50 NGOs want manifestos of political parties to focus on kids’ welfare.
Bhopal: In a first of its kind initiative, more than 50 leading social organisations across the country have joined hands to launch a campaign, christened “one child-two votes”, to mount pressure on the political parties to include children’s issues in their manifesto in the 2019 parliamentary polls.
The non-government organisations (NGOs) have launched an exercise to devise a strategy to persuade leaders of all the political parties to make it their key poll issue in the Lok Sabha elections with a view to putting children’s issues as priority before the country.
The social organisations have held a series of brainstorming sessions here in the last seven months to devise a methodology to push the matter with the parties to include it in their manifestos prominently.
“Children have no political constituency. In electoral parlance, they are called voiceless people. Hence, they are of least concern to the political parties. We want to bust the myth that the children do not count electorally. Rather, each child has at least two committed votes, of his or her parents,” said eminent social worker Sachin Kumar Jain who has taken the lead in the initiative.
“We will make efforts to convince the leaderships of the parties that children’s issues could too be a vote catcher for them since they would be assured of at least two votes, of a father and mother, of the child in a family if they chose to make it one of their key poll planks,” added Mr Jain who headed the NGO, Vikash Sambad.
Interactive sessions with schoolchildren have been organised in 26 out of total 52 districts in Madhya Pradesh in the past six months to identify the basic issues facing the children.
The programme was sponsored by Unicef. “It has been revealed from the sessions that the children are very sensitive to the issues not only pertaining to them but also to society. Society as well as their own parents has often ignored their feelings, thus keeping many vital issues concerning them under wraps,” Rakesh Malvya, coordinator of the programme, disclosed.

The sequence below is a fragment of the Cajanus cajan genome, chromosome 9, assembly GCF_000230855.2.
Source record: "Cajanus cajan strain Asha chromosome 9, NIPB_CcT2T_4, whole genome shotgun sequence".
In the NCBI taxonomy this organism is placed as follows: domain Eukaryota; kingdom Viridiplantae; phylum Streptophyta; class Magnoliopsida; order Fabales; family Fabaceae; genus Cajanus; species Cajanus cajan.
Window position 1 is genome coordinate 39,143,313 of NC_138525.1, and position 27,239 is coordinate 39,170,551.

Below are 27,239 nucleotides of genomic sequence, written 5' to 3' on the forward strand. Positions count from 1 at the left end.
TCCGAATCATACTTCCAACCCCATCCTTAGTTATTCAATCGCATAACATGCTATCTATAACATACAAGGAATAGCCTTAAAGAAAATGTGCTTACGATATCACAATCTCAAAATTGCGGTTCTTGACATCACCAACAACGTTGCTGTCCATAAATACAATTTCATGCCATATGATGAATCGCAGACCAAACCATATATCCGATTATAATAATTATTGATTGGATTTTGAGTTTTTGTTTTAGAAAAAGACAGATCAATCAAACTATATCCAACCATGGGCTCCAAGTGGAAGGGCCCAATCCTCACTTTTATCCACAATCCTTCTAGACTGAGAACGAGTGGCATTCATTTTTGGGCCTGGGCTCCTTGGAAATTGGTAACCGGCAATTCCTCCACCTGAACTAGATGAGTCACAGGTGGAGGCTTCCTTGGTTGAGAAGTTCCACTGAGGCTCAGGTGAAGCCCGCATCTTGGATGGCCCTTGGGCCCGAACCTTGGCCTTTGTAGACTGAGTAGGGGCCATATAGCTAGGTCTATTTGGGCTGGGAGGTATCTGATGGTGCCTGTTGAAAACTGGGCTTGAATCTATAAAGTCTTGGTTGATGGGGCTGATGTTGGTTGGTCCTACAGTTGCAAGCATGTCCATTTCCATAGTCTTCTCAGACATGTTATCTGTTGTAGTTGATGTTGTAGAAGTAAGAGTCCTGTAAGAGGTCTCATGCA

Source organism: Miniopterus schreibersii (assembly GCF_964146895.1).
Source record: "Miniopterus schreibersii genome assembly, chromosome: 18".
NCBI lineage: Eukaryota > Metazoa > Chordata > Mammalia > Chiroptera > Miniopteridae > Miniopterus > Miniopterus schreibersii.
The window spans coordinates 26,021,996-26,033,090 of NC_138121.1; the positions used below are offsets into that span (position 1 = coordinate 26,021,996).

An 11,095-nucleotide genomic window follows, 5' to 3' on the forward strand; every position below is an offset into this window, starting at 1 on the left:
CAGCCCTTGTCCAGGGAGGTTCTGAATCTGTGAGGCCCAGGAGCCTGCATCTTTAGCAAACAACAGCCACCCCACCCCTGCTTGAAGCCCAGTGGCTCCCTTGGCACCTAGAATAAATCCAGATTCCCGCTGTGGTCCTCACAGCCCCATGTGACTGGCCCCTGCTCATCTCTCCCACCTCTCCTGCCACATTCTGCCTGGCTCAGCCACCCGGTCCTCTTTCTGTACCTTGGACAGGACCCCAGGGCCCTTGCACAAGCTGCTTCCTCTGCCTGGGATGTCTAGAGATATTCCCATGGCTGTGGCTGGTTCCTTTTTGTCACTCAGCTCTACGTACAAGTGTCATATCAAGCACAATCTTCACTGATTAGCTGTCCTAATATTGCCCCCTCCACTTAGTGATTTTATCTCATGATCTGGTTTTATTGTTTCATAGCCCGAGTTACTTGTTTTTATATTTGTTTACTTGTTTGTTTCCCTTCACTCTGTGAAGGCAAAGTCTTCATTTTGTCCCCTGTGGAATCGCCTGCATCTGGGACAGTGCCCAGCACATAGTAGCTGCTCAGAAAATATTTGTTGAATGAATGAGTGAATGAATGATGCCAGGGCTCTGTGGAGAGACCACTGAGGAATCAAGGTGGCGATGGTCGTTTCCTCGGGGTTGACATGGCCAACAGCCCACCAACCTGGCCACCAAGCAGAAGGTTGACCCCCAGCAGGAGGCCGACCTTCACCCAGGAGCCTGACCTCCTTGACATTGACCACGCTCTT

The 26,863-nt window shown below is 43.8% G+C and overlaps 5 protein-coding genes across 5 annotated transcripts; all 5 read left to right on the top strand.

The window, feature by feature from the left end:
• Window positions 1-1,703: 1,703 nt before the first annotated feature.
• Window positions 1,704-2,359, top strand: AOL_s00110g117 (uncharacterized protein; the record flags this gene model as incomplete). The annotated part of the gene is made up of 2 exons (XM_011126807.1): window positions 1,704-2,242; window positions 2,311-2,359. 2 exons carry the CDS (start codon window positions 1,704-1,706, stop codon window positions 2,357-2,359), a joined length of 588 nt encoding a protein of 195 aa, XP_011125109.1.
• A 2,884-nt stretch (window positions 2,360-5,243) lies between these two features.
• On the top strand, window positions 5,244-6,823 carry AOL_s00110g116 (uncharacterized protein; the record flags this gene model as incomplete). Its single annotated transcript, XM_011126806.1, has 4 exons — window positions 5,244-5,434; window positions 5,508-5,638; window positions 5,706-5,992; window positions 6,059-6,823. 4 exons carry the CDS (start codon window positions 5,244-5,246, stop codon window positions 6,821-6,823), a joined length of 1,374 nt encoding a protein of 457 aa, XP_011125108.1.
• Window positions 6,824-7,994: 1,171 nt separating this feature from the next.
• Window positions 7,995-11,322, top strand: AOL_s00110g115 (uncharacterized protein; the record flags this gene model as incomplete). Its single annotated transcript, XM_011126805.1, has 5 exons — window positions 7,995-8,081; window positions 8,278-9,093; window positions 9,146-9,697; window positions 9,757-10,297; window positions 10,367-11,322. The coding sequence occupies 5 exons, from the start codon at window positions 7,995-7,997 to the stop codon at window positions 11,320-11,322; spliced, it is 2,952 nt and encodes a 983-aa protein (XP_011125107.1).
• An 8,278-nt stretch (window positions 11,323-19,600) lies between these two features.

“Whenever a rape incident is covered in a media, our parents confine us to our homes denying us the opportunity to move out for fear of our security. We feel ourselves as caged birds,” said Nikita Choudhury, a student of Class 7 in government high school at Ralayata in Ujjain district, while sharing her thoughts during an interactive session.
Her classmate N. Bagholia made an interesting observation revealing why the child marriage practice was still prevalent in rural Madhya Pradesh.
“Girls are forced to drop out of school after primary education since many villages have no high schools. Parents are not willing to send their daughters to high schools in other areas for fear of their security. They rather prefer to marry off their daughters at an early age thus promoting the evil of child marriages,” she noted while citing many such cases in areas surrounding her village.
“You will become untouchable in society if you are once raped,” she said quoting the frequent reminders by their parents.
“It is important to give voice to these voiceless people. This can be done if the political parties include key children’s issues in their election manifesto,” said Prof S.N. Choudhury, head of the department of sociology, Barkhatullah University here,
“Children do not get priority in the model of modern economy which merely focuses on high economic growth,” said social activist Mr Jain, seeking a change.
“The consequence is that we have a society today which is witnessing the horrible incidents of six children being kidnapped and four children raped every hour,” he observed.